Should I fix my mortgage rate? What to consider when looking at two, five and 10 year fixes

As rates rapidly rise, should you fix your mortgage for two, five or 10 years? We explain what to consider

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Homeowners looking to remortgage and home buyers are dealing with a heady mix of lenders pulling products and rising rates while trying to decide whether to fix their mortgage for two, five or 10 years.

The typical two-year fixed rate is now at 6.07% and a typical five-year fixed deal at 5.97%, according to data analyst Moneyfacts. 

The turmoil in the mortgage world was partly sparked by the chancellor's tax cutting mini-budget, which spooked the currency markets, pushed the pound to fall to record levels and interest rates on government bonds to rise dramatically.

All this led the Bank of England to say it “will not hesitate” to raise rates if needed to meet its inflation target - a strong indication that more rate rises are on the way. 

Lenders are now working on the assumption that the base rate could rise to nearly 6% by next spring, resulting in them pulling cheaper deals that look unaffordable for them to offer homeowners and future buyers. 

If these rate predictions are correct, homeowners coming to the end of their fixed rate are facing a scary situation when they renew as they face expensive deals that they may not be able to afford.

If you are a homeowner, you may now be thinking about whether it is time to get another fixed deal before rates go up further and if you should fix your mortgage for two, five or 10 years? Should you pay an exit fee to lock into another fixed deal or stay put and hope rates lower by the time I need to remortgage?

Unfortunately, there’s no guarantee the current rate predictions are correct, the present situation is changing quickly and foreseeing the future is particularly difficult. 

Here’s what you need to know if you are thinking about fixing your mortgage now.

What to do if your fixed rate mortgage is ending soon

If you're coming towards the end of your deal, you need to act now. Some lenders let you lock in a new rate six months ahead. 

On average, five year fixes are cheaper than two year fixes. Homeowners will now pay more when fixing for two years than they will for five years with the typical two-year fixed rate now at 6.07% and a typical five-year fixed deal at 5.97% (at the time of writing 5 October), according to data analyst Moneyfacts.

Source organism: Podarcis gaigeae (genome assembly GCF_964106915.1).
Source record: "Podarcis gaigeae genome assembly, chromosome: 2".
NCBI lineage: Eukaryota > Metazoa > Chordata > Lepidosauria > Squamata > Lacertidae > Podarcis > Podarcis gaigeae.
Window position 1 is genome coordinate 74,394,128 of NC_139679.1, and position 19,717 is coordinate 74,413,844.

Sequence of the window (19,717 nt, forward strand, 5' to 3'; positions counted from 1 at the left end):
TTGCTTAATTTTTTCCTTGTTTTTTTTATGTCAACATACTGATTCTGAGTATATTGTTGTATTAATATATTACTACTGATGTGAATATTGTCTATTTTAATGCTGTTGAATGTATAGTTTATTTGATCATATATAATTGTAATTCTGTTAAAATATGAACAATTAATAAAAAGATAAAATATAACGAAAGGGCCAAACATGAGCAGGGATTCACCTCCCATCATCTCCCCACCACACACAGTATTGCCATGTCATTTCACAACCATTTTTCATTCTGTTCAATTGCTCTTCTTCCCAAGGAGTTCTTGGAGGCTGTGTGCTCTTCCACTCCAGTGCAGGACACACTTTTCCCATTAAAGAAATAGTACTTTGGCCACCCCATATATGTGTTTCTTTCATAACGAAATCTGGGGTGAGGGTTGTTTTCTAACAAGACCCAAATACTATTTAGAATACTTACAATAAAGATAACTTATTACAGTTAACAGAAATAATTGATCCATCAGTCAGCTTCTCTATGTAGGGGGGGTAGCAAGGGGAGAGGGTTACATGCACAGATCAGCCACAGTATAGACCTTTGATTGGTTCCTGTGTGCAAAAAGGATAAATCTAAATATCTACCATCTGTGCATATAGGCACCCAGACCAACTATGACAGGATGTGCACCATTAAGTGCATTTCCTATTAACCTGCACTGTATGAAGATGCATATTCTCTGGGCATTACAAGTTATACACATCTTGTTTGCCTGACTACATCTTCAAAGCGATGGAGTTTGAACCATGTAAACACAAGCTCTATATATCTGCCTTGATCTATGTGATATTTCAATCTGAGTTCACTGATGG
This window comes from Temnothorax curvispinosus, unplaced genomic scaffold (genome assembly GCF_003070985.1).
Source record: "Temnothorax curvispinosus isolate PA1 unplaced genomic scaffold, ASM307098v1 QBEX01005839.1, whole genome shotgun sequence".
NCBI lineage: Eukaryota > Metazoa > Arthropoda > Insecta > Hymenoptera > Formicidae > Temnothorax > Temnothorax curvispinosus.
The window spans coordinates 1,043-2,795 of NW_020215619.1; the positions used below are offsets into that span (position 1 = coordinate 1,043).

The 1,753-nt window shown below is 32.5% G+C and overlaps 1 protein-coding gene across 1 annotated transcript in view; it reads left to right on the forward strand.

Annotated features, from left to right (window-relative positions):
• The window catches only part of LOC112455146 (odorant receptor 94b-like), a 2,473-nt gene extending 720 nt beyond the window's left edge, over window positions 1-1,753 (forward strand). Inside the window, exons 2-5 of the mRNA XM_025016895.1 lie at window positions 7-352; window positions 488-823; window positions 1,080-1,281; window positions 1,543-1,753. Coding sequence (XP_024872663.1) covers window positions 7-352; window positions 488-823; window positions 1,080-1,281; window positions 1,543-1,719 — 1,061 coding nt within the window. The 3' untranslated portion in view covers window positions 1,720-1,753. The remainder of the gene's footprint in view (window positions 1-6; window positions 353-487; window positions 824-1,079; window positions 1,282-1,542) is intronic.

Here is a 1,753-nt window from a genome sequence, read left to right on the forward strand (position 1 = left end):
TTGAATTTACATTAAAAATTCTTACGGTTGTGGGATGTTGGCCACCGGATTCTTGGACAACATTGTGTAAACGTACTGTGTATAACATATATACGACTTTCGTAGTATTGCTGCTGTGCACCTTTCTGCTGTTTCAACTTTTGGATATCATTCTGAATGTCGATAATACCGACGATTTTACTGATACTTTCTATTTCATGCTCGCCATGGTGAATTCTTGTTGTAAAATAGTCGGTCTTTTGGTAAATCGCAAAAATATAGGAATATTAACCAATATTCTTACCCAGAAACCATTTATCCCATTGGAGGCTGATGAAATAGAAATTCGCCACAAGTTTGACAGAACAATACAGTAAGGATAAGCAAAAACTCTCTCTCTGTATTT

Note that 10-year fixed deals look much better value, because the current interest rate crisis is considered a short-to-medium term crisis. The average 10-year fixed rate deal is 5.41%, according to Moneyfacts. Meanwhile the cheapest 10-year fixed remortgage deal is 4.09% offered by TSB.

So if you want peace of mind and you're sure you won't move in that time then a 10-year fix could be for you. Be aware that being locked in for a 10-year period could limit flexibility if you think you’ll need to move in coming years. The rate can be taken to a new property but there's no guarantee that your lender in this situation will be able to meet any extra borrowing needs or at what rate.

It could also be worth considering a Standard Variable Rate (SVR), either a tracker mortgage that follows the rises and falls in the Bank of England base rate, or a discounted deal that follows a lender’s SVR. One of the cheapest is Newbury Building Society’s 2.34% five-year discounted deal. Assuming that the SVR follows the central bank’s base rate (which is now 2.25%) then the base rate would have to go up by nearly 4 percentage points before you’d start paying more than the average two-year fix at 6.07%. 

Unfortunately, it’s all a bet on what you think may happen to rates in the future. Consider every option before you decide on a deal.

If your fixed rate isn’t ending soon, should you switch?

It's unsurprising that many homeowners are asking this question when rates are rising so rapidly. You may be thinking of dropping your current cheap fix, to lock in for longer and avoid massive rises in future.

You have to consider:

  • Exit fee/early repayment penalties - something that can cost you thousands of pounds but will save you from greater hardship down the line if rates keep rising
  • The bet you are taking on future rates - yes, it looks like they are going to be significantly higher in future but there are no guarantees

You will need to think carefully, says Michael O'Brien, managing director of Home of Mortgages (opens in new tab): “Lenders generally apply early repayment charges of between 3% and 5% of the loan, which would need to be paid when exiting a mortgage deal during a fixed-rate period. On a mortgage loan of £250,000, the early repayment charge will generally be £7,500 to £12,500. Any benefit is usually eaten up with the fees paid on early exit.” 

If you're considering this option, speak to a mortgage broker, who can run you through the specifics of your situation and the pros and cons to see if it's worth it.

Do I need a mortgage broker?

Brokers are more important than ever right now. They have access to deals that can only be accessed via brokers so have the very best options for you at their fingertips. They also know how lenders' acceptance criteria differ and how these criteria are subject to change at short notice.

Katie is staff writer at The Money Edit. She was the former staff writer at The Times and The Sunday Times. Her experience includes writing about personal finance, culture, travel and interviews celebrities.  Her investigative work on financial abuse resulted in a number of mortgage prisoners being set free - and a nomination for the Best Personal Finance Story of the Year in the Headlinemoney awards 2021.